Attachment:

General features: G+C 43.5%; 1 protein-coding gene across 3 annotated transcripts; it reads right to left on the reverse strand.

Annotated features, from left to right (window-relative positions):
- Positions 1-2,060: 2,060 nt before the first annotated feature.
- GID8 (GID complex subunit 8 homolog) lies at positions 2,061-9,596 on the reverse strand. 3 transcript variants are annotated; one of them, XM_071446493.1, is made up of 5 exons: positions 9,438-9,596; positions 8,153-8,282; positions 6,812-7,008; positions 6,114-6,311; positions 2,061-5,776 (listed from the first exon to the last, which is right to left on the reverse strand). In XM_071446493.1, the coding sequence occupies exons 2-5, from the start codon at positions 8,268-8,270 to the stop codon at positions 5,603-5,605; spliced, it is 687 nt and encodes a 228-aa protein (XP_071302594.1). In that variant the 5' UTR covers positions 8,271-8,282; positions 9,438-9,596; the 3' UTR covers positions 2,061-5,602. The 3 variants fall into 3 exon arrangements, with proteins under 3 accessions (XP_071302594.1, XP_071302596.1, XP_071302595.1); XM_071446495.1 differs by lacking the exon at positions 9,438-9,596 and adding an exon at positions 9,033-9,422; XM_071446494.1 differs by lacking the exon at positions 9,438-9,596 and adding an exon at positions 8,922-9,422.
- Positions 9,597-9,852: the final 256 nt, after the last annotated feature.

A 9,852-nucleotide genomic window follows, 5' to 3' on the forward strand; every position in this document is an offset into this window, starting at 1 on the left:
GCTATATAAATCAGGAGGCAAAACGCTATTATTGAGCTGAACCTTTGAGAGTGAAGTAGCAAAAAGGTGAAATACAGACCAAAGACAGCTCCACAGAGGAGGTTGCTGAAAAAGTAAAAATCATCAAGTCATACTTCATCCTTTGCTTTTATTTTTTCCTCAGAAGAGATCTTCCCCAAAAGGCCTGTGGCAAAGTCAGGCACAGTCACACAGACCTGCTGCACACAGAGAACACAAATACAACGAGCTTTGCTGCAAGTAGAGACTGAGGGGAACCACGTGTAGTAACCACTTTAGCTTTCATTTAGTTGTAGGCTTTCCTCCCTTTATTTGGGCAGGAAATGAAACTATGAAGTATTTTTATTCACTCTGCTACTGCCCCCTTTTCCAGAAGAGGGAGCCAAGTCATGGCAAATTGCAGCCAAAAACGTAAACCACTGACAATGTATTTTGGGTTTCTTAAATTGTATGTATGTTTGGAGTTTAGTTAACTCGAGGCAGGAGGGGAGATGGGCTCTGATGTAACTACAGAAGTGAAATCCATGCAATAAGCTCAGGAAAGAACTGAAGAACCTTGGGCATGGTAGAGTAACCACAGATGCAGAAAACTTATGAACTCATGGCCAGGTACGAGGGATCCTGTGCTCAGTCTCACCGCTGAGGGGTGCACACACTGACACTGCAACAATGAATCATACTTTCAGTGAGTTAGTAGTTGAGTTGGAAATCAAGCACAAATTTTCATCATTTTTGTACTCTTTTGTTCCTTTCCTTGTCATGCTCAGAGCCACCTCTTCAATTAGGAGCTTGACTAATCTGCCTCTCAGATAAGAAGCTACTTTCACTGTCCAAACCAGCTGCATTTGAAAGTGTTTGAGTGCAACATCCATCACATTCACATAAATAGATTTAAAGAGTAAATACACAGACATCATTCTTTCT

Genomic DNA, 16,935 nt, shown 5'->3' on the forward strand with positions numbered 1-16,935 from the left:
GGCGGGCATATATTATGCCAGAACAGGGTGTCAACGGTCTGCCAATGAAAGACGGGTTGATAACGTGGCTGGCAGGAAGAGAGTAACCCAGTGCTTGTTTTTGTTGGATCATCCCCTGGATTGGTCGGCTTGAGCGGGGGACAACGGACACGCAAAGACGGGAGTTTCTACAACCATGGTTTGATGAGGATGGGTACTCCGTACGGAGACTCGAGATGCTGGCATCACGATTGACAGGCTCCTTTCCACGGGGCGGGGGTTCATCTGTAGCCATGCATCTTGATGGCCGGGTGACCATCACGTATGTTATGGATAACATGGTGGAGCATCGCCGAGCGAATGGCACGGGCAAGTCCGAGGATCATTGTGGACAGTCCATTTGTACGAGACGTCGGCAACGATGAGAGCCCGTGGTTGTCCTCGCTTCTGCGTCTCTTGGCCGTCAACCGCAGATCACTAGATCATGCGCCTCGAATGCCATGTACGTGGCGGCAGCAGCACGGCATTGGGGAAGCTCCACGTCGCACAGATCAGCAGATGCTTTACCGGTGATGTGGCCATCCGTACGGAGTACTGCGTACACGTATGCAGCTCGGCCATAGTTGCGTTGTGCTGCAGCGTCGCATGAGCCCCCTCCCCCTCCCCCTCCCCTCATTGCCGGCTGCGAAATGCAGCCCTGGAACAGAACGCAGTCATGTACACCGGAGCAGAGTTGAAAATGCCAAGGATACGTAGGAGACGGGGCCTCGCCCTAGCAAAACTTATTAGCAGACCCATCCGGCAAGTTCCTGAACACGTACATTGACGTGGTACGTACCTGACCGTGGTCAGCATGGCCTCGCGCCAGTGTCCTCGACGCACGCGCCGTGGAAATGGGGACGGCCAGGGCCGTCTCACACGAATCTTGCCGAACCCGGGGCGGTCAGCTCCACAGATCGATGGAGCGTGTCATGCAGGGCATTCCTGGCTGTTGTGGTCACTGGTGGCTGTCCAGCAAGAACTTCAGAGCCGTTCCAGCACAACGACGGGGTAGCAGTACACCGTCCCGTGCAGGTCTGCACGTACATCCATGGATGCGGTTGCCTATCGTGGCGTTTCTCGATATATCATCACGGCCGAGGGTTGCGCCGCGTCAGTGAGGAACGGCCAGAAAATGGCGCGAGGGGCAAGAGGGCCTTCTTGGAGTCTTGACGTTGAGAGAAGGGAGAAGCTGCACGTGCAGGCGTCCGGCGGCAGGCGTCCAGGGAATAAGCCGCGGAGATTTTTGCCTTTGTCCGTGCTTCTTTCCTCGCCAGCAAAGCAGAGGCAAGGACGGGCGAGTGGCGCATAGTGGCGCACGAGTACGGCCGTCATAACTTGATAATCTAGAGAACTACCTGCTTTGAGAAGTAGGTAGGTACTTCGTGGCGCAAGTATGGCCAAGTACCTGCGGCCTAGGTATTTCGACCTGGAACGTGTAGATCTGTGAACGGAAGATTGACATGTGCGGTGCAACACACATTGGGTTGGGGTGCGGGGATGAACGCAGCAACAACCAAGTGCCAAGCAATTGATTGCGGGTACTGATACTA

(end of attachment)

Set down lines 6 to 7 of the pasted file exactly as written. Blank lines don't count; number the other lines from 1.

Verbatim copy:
A 9,852-nucleotide genomic window follows, 5' to 3' on the forward strand; every position in this document is an offset into this window, starting at 1 on the left:
GCTATATAAATCAGGAGGCAAAACGCTATTATTGAGCTGAACCTTTGAGAGTGAAGTAGCAAAAAGGTGAAATACAGACCAAAGACAGCTCCACAGAGGAGGTTGCTGAAAAAGTAAAAATCATCAAGTCATACTTCATCCTTTGCTTTTATTTTTTCCTCAGAAGAGATCTTCCCCAAAAGGCCTGTGGCAAAGTCAGGCACAGTCACACAGACCTGCTGCACACAGAGAACACAAATACAACGAGCTTTGCTGCAAGTAGAGACTGAGGGGAACCACGTGTAGTAACCACTTTAGCTTTCATTTAGTTGTAGGCTTTCCTCCCTTTATTTGGGCAGGAAATGAAACTATGAAGTATTTTTATTCACTCTGCTACTGCCCCCTTTTCCAGAAGAGGGAGCCAAGTCATGGCAAATTGCAGCCAAAAACGTAAACCACTGACAATGTATTTTGGGTTTCTTAAATTGTATGTATGTTTGGAGTTTAGTTAACTCGAGGCAGGAGGGGAGATGGGCTCTGATGTAACTACAGAAGTGAAATCCATGCAATAAGCTCAGGAAAGAACTGAAGAACCTTGGGCATGGTAGAGTAACCACAGATGCAGAAAACTTATGAACTCATGGCCAGGTACGAGGGATCCTGTGCTCAGTCTCACCGCTGAGGGGTGCACACACTGACACTGCAACAATGAATCATACTTTCAGTGAGTTAGTAGTTGAGTTGGAAATCAAGCACAAATTTTCATCATTTTTGTACTCTTTTGTTCCTTTCCTTGTCATGCTCAGAGCCACCTCTTCAATTAGGAGCTTGACTAATCTGCCTCTCAGATAAGAAGCTACTTTCACTGTCCAAACCAGCTGCATTTGAAAGTGTTTGAGTGCAACATCCATCACATTCACATAAATAGATTTAAAGAGTAAATACACAGACATCATTCTTTCT